[amsat-bb] Re: Geostationary Satellites

Bob Bruninga bruninga at usna.edu
Tue Oct 11 10:41:37 PDT 2011

>> the risk of collision is more real than one might think.

> I would think the risk of collision is so tiny 
> as to be effectively negligible.

I think it is, but when "negligible" incurs about a BILLION$$$ worth of
loss, it magnifies the risk.

> If we position our satellite halfway between two... "slots"

I think that is the problem.  One has to stay there.  GEO orbits are
impacted by the sun, moon and tides and solar wind.  All GEO orbits drift*.
Hence 90% of the mass of these GEO birds are fuel for station keeping.  And
that is where the risk comes from.  As soon as a spacecraft loses fuel, or
command/control, or any other problem that causes it to no longer keep its
station, it becomes a drifting hazard, moving literally FOREVER along this
extremely narrow orbit, the same orbit that all of these other satellites
are in!  It becomes a real hazard to them all.

That is why all nations now subscribe to the requirement that all GEO
spacecraft must have 10% reserve fuel to propel an aging satellite out to
the graveyard orbit.  And this must be done before there is loss of

> Is there no clever trick of orbit design 
> that can be used to avoid collision? 

Not and be geostationary.  I think long term drift is the final state of any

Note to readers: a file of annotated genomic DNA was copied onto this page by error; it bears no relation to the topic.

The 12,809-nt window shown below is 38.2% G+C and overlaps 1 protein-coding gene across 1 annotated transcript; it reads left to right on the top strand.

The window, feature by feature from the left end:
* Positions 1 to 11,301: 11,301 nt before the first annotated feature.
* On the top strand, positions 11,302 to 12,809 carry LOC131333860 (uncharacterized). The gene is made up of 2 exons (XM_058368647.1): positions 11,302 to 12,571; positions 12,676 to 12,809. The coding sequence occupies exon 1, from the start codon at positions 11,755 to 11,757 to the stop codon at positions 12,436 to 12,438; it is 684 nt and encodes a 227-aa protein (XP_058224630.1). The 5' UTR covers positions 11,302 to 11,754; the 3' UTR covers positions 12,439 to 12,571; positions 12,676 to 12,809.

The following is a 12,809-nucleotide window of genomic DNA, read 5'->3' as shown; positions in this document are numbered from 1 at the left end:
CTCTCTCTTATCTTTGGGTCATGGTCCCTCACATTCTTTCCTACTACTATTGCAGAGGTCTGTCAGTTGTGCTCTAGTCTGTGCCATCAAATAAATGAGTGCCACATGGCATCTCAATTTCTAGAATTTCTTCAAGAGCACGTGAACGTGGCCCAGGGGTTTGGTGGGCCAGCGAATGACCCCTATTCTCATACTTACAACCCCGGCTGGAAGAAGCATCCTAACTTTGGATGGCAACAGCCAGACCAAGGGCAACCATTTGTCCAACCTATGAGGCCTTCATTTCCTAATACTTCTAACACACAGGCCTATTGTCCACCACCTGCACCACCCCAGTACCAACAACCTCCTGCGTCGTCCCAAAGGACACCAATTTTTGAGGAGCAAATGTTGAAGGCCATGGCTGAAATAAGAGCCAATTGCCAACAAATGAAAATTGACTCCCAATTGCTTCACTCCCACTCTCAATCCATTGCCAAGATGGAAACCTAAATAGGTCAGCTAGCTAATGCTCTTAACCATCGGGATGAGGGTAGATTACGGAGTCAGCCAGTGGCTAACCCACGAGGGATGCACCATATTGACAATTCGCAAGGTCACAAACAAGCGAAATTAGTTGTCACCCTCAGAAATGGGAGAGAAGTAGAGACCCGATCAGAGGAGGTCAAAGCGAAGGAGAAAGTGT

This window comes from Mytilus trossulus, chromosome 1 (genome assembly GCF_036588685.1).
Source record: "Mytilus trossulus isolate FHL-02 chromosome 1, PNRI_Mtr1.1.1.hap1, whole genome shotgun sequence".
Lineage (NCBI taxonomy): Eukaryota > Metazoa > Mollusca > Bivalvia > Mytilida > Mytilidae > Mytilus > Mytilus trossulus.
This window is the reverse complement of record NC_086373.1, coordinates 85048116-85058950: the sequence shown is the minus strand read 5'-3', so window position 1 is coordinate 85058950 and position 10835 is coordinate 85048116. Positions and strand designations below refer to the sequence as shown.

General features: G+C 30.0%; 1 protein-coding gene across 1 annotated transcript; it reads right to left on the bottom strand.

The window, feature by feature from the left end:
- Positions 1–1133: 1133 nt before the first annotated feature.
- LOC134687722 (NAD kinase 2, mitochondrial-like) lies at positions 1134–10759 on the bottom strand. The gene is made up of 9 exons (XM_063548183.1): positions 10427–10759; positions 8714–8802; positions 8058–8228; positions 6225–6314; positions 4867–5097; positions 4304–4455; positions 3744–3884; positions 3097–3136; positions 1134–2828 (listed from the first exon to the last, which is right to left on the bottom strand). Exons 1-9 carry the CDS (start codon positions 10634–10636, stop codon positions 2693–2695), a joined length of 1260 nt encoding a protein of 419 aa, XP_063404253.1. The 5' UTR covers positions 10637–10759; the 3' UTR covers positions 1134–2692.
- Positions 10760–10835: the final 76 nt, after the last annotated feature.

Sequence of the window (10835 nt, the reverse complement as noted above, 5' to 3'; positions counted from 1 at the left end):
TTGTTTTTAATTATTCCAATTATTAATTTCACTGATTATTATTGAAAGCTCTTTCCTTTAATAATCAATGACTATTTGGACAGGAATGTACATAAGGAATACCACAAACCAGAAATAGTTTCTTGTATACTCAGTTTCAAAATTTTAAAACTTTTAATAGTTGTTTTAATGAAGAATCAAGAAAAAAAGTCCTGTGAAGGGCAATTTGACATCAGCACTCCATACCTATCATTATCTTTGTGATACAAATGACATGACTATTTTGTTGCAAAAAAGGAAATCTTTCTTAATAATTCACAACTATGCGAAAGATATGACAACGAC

GEO orbit.  Though there are , I think, *two spots on the entire GEO orcit
which are stable.. but guess what.  NO ONE WANTS them, because that is where
all the junk collects and that is where the chances of a collision with all
that junk is highest.

> We can even tolerate some long-term motion...
> Perhaps these extra freedoms would make it possible 
> to design an orbit that's close enough to geosynchronous 
> for our purposes, but far enough from the commercial orbits to be safe?

I'd guess that being in an orbit closer to earth would be best so that with
time we get further from the GEO arc.  But closer in, moves faster and so
all we have to do is chose the DRIFT rate.  Let it drift a full cycle once a
year, and the result is that any given country only sees it for 4  months a
year.  No matter where we put it, it will be out of view to any one station
2/3rds of the time.  But now that it is in its own special orbit, there wont
be any cheap rides to get there...

Our best bet is to piggy back on someone else's bird.

Oh, and it takes almost 10,000 times more power to hit a GEO bird at 22,500
miles away compared to hitting a LEO bird directly overhead (225 miles).

Just my 2 cents

Bob, Wb4APR

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